Belief Overcomes Grief
Have you ever gone from an easily accepted place of believing your a valuable winner to an unacceptable place of believing you’re worthless? How did you get yourself out of the disabling negativity associated with believing you’re worthless? How did you begin seeing yourself as a winner?
In hindsight, I believe the process started early in my recovery as I passed through the first three of the seven stages of grief. The Shock/Denial—Pain/Guilt—Anger/Bargaining stages are kind of a blur. My mind didn’t reengage until I was firmly on the fourth stage: Depression/ Loneliness. As long as I focused on rebuilding my life, I couldn’t get past this stage.
Sounds odd to say that I was trying too hard, but I couldn’t get past feeling depressed and lonely until I quit focusing on myself and my goals.
I believe my visits back to the Depression/Loneliness stage are brief and seldom because I have Attitude coaches, as many as possible. They help me believe in my value.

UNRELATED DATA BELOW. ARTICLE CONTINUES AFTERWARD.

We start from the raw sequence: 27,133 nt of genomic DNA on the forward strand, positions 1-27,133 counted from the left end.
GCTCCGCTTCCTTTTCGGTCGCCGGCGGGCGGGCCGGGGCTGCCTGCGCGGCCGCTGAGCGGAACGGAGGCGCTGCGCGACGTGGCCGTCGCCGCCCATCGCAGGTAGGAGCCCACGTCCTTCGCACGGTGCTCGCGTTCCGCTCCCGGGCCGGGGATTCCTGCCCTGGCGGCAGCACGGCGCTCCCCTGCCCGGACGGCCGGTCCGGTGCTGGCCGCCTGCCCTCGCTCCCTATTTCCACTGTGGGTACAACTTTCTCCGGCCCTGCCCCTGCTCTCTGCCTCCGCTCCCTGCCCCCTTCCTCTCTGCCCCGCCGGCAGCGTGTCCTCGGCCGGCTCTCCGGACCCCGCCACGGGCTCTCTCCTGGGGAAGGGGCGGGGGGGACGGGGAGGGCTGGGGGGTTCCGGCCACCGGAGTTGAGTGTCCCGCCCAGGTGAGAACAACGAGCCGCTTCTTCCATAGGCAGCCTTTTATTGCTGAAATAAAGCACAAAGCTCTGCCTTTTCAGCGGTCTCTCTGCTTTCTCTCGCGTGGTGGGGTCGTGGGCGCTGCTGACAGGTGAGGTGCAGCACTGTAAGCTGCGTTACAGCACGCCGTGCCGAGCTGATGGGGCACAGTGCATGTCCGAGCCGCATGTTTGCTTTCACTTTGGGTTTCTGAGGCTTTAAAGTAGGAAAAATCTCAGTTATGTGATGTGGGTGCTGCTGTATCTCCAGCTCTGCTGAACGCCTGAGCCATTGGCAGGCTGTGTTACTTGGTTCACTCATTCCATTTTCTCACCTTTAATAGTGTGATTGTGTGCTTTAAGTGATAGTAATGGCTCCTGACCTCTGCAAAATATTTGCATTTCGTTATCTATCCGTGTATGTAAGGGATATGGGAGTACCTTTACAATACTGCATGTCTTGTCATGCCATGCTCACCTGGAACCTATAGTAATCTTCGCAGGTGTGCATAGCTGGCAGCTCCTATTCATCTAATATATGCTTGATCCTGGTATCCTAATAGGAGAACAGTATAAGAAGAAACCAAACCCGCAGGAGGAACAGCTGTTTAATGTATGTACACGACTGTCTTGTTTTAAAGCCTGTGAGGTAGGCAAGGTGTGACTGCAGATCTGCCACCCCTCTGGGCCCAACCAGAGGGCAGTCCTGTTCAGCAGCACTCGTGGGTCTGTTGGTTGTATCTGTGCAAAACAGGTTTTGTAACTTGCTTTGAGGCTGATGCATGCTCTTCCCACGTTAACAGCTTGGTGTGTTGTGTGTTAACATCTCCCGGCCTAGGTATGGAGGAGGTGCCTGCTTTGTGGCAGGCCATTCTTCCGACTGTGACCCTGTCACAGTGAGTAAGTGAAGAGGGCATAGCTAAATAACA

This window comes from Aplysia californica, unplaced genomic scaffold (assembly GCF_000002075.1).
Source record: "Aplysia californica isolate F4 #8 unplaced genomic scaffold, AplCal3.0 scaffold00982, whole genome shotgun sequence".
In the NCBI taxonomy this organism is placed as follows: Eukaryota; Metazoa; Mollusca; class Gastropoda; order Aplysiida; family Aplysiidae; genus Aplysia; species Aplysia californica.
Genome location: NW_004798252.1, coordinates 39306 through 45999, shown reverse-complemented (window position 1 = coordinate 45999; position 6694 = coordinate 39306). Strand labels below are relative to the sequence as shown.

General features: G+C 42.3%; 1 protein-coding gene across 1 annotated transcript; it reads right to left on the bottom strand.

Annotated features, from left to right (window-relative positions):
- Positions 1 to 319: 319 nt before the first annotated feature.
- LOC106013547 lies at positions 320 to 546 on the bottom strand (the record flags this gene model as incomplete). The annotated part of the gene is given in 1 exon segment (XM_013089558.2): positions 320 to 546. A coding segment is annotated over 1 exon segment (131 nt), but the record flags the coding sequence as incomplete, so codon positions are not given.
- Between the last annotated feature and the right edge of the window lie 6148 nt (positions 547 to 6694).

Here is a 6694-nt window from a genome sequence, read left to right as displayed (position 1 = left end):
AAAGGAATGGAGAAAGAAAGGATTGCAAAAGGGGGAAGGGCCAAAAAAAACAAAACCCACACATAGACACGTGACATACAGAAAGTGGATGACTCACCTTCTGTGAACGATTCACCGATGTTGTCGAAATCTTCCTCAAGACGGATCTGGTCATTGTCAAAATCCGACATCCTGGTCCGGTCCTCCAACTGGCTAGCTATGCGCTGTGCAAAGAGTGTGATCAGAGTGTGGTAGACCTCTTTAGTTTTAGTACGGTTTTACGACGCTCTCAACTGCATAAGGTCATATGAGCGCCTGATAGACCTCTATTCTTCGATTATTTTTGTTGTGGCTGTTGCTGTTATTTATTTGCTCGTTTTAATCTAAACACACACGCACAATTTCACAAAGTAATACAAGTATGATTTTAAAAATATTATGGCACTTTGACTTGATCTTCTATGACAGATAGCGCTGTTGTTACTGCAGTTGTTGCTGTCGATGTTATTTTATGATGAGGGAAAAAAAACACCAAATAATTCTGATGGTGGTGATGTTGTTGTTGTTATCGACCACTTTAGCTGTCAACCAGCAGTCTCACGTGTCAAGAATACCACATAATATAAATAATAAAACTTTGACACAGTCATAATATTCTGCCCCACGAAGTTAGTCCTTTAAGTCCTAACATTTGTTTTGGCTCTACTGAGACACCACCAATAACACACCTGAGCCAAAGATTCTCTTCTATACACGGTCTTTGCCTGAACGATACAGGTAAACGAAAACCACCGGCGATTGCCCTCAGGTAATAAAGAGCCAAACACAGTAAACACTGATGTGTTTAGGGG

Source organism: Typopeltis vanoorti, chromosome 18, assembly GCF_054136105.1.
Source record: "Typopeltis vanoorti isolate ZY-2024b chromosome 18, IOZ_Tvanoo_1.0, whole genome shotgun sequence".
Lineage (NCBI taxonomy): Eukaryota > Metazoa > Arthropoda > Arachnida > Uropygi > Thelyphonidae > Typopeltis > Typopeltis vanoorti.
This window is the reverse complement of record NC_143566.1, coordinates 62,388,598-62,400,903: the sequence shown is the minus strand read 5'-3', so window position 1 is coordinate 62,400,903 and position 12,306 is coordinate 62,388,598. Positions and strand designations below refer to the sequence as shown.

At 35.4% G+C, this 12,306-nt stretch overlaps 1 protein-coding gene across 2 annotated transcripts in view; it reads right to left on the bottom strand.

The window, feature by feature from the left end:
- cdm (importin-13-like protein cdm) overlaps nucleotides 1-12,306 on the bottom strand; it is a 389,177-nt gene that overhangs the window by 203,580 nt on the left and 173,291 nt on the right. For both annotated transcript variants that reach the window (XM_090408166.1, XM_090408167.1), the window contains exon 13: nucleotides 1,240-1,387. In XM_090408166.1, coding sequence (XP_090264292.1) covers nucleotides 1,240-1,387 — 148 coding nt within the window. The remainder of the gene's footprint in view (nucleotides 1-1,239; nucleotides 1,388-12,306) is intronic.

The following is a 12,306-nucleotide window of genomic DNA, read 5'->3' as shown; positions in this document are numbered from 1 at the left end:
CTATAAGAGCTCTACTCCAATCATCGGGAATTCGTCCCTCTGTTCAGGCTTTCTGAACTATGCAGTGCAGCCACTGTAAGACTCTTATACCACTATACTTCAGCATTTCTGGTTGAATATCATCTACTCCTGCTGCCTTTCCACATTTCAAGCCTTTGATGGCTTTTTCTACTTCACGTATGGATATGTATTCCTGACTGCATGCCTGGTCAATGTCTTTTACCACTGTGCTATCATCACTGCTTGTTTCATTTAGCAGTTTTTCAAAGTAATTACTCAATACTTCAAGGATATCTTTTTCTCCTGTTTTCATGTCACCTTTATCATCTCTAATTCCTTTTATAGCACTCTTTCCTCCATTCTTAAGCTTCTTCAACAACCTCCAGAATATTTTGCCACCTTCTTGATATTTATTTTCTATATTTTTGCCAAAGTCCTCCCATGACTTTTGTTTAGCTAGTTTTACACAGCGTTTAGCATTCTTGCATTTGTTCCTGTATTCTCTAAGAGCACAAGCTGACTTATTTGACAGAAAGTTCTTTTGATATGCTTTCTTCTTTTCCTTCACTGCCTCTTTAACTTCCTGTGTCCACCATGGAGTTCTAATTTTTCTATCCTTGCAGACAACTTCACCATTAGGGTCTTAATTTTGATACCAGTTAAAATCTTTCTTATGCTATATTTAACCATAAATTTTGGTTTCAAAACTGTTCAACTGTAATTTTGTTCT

For years, my main Attitude Coach has been Wayne who had a motorcycle crash a few years after I had my 1980 crash. I visit Wayne in the long term nursing facility where he lives. Wayne is completely immobile. He can’t talk. He eats through a tube to his stomach.
Wayne can smile, and Wayne can move one hand. We play blackjack, have one sided conversations, listen to concerts in the cafeteria where we play bingo and other games. Wayne sees me and smiles the biggest smile I have ever seen. When I visit Wayne, I’m helping him by giving him some variety and some positive interaction. Wayne is a great example of how powerful an attitude of acceptance is. Wayne is my Attitude Coach.
What You Believe Matters
Do you believe yourself to be a kind and helpful person? The more kind and helpful I become, the easier my rehab journey is and the more valuable I believe myself to be. The more valuable I believe myself to be, the happier I become.